Docker is an incredibly powerful tool that enables companies to expand their offerings and make deploying containerized applications incredibly simple. Rolling out a container is actually pretty simple with Docker; you pull down the image and you deploy the container. But how does that container save data? Or how do you work with that data or share it between containers?

The mechanism for Docker containers is a series of read-only layers that contains a final, read-write layer on top. It’s a very complex system (called a Union File System) that doesn’t work with data in the standard fashion.

This file system does an outstanding job when you don’t need to retain data. But what about when you need to stop and redeploy a container, and retain the data? To be able to save data (or share data between containers), you have to take advantage of volumes. A Docker volume is a directory (or files) that exists on the host file system (outside the Union File System).

How do you create and manage these volumes? Let’s find out. I will be working with the latest release of Docker on the Ubuntu Server 16.04 platform. The process for using volumes will be the same, regardless of host OS.

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Creating a standard volume

Let’s create a volume called volume1. This is done with the command:

docker volume create --name volume1

If we issue the command docker volume ls the newly created volume will appear in the listing (Figure A).

Figure A

You can get more details about the volume by issuing the command docker volume inspect volume1. The output of that command (Figure B) will display the name, options, mountpoint, and more.

Figure B

A standard volume, however, isn’t all that helpful. Let’s create a volume that will go a long way to making your Docker containers even more flexible.

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Creating a host data volume

Now what we are going to do is deploy a new container (based on the latest Ubuntu image) that contains a volume attached to a directory on the host. This means you can work within that container and save data into a container directory, that will be in sync with a host directory. The first thing you must do is make sure to create the host directory. We’ll create a directory called container-data with the command:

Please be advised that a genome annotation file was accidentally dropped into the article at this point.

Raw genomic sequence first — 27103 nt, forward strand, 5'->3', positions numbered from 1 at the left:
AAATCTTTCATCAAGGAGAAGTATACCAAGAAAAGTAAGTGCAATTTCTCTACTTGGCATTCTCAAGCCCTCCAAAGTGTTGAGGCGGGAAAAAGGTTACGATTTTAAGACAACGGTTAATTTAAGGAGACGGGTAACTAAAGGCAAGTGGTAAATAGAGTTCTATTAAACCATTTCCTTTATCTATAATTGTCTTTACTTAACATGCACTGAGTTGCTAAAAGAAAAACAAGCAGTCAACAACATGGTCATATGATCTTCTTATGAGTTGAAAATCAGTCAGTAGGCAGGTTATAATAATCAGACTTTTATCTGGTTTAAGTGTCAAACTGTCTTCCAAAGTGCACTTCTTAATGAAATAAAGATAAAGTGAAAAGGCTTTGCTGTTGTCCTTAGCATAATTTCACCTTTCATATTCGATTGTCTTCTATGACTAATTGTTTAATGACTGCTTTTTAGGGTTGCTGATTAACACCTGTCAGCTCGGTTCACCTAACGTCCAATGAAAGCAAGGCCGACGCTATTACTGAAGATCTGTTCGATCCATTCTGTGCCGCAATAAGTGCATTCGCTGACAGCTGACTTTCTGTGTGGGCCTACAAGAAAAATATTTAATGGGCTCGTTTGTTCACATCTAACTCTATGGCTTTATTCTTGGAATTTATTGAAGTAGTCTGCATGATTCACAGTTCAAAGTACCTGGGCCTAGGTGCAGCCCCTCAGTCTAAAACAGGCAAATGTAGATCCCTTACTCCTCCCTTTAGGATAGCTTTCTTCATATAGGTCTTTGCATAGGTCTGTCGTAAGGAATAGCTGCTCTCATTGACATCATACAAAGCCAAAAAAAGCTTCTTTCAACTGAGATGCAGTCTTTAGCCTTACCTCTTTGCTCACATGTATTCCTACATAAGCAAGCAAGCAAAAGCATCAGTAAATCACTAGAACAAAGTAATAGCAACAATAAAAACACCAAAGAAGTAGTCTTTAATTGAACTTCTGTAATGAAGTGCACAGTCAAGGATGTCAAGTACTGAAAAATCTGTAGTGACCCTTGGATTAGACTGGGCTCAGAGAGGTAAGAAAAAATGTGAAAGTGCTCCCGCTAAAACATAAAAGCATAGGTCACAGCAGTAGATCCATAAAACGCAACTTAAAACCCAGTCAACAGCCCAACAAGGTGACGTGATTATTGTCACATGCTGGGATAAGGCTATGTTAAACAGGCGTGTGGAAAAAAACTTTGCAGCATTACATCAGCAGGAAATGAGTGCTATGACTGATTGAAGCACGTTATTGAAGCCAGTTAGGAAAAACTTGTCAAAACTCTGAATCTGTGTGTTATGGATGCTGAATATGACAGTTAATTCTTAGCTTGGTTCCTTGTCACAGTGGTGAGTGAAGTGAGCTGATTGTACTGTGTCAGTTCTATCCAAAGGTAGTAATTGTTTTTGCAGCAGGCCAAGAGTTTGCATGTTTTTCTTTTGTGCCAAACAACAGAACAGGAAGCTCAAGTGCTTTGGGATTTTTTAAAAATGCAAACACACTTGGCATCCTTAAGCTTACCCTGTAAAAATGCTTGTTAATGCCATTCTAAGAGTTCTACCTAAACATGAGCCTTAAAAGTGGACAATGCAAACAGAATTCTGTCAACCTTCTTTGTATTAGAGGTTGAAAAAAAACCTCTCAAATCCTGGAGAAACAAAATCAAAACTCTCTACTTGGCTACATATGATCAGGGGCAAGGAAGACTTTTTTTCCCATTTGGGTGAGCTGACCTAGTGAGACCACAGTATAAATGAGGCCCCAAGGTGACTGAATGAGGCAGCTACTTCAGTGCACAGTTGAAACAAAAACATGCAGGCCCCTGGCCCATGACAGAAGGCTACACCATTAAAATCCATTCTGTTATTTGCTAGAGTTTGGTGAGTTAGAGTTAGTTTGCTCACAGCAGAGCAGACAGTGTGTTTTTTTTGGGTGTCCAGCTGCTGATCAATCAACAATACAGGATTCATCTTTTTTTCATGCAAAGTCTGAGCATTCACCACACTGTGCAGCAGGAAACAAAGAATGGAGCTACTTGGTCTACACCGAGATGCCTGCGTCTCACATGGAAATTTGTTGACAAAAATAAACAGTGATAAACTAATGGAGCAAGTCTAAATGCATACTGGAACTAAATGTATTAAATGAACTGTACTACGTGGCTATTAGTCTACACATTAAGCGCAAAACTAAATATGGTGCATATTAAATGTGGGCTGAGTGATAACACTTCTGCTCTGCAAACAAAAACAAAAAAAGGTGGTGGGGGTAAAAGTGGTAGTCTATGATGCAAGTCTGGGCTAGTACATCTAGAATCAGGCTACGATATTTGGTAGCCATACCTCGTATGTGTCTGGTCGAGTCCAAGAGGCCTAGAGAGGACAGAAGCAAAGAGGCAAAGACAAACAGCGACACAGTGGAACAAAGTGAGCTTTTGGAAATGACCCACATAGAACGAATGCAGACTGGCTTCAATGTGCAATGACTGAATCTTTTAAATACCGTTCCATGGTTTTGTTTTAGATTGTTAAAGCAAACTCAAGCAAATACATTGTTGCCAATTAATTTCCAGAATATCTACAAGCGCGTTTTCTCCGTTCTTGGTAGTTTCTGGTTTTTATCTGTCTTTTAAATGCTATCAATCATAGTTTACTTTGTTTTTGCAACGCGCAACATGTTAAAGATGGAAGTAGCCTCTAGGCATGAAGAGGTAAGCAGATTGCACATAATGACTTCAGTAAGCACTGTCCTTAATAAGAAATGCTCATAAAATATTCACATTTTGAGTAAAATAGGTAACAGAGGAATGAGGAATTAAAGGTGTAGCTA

mkdir ~/container-data

Make sure the above directory is created in a location that a Docker user will have access to. You can actually create that directory anywhere on your system (so long as the user has read-write permission). With that directory in place, the command to deploy the container (attaching the host directory to the container volume located at the /data directory within the container) would be:

docker run -d -P --name test-container -v /home/jack/container-data:/data ubuntu

You should be presented with the container ID. Make note of the first four characters. Now let’s test this out. Gain shell access to the running container with the command:

docker attach ID

Where ID is the first four characters of the running container.

You should now find yourself at the bash prompt of the running container. If you issue the command ls / you should see the data directory we added at container run-time. Let’s create a test file with the command touch /data/test. Now go back to the terminal of the host and issue the command ls ~/container-data/. You should see the test file listed. From within that same terminal, issue the command touch ~/container-data/test2. Go back to our container shell and issue the command ls /data and both test and test2 should appear. Your running container is now sharing data on the host file.

You can then attach as many containers to that host directory as needed; each container (as well as the host) will have access to the same data. As Larry David might say, that’s pretty, pretty, pretty handy.

Making Docker even more useful

Volumes are a great way to make Docker containers more useful. Volumes can help you backup your data, share data between containers, and even share data between containers and hosts. Learn more about volumes with the official Docker docks.